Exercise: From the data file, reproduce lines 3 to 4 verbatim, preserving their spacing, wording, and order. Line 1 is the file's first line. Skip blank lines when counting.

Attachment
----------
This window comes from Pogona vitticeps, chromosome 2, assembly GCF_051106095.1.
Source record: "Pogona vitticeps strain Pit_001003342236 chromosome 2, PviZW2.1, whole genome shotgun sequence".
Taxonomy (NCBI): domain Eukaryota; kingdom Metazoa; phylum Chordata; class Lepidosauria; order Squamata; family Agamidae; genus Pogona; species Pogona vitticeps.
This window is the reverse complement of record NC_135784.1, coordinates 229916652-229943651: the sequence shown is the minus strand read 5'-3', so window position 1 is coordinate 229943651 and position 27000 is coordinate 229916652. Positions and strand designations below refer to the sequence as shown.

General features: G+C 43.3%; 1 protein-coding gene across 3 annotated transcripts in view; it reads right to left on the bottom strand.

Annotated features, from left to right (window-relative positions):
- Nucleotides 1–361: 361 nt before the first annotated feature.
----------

Taxonomy (NCBI): domain Eukaryota; kingdom Metazoa; phylum Chordata; class Lepidosauria; order Squamata; family Agamidae; genus Pogona; species Pogona vitticeps.
This window is the reverse complement of record NC_135784.1, coordinates 229916652-229943651: the sequence shown is the minus strand read 5'-3', so window position 1 is coordinate 229943651 and position 27000 is coordinate 229916652. Positions and strand designations below refer to the sequence as shown.